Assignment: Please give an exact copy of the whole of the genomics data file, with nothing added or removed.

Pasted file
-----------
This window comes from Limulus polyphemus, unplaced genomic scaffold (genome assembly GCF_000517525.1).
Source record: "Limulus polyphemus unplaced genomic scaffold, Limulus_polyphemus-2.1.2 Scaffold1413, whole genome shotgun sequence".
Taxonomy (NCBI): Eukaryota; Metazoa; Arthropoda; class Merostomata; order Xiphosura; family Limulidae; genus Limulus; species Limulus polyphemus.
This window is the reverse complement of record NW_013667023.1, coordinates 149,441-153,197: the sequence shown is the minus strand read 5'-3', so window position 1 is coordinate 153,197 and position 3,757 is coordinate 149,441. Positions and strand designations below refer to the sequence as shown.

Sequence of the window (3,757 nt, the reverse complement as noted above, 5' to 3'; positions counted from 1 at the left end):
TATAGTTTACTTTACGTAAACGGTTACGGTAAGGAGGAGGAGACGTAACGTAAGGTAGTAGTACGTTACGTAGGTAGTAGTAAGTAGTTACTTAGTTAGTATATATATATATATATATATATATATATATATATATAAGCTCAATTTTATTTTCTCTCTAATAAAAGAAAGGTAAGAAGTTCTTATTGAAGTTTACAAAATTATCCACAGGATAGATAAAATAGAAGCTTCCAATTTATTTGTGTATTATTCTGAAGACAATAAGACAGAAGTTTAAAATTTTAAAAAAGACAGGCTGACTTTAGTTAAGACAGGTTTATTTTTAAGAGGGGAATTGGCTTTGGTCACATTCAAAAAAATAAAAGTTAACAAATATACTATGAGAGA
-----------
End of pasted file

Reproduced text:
This window comes from Limulus polyphemus, unplaced genomic scaffold (genome assembly GCF_000517525.1).
Source record: "Limulus polyphemus unplaced genomic scaffold, Limulus_polyphemus-2.1.2 Scaffold1413, whole genome shotgun sequence".
Taxonomy (NCBI): Eukaryota; Metazoa; Arthropoda; class Merostomata; order Xiphosura; family Limulidae; genus Limulus; species Limulus polyphemus.
This window is the reverse complement of record NW_013667023.1, coordinates 149,441-153,197: the sequence shown is the minus strand read 5'-3', so window position 1 is coordinate 153,197 and position 3,757 is coordinate 149,441. Positions and strand designations below refer to the sequence as shown.

Sequence of the window (3,757 nt, the reverse complement as noted above, 5' to 3'; positions counted from 1 at the left end):
TATAGTTTACTTTACGTAAACGGTTACGGTAAGGAGGAGGAGACGTAACGTAAGGTAGTAGTACGTTACGTAGGTAGTAGTAAGTAGTTACTTAGTTAGTATATATATATATATATATATATATATATATATATATAAGCTCAATTTTATTTTCTCTCTAATAAAAGAAAGGTAAGAAGTTCTTATTGAAGTTTACAAAATTATCCACAGGATAGATAAAATAGAAGCTTCCAATTTATTTGTGTATTATTCTGAAGACAATAAGACAGAAGTTTAAAATTTTAAAAAAGACAGGCTGACTTTAGTTAAGACAGGTTTATTTTTAAGAGGGGAATTGGCTTTGGTCACATTCAAAAAAATAAAAGTTAACAAATATACTATGAGAGA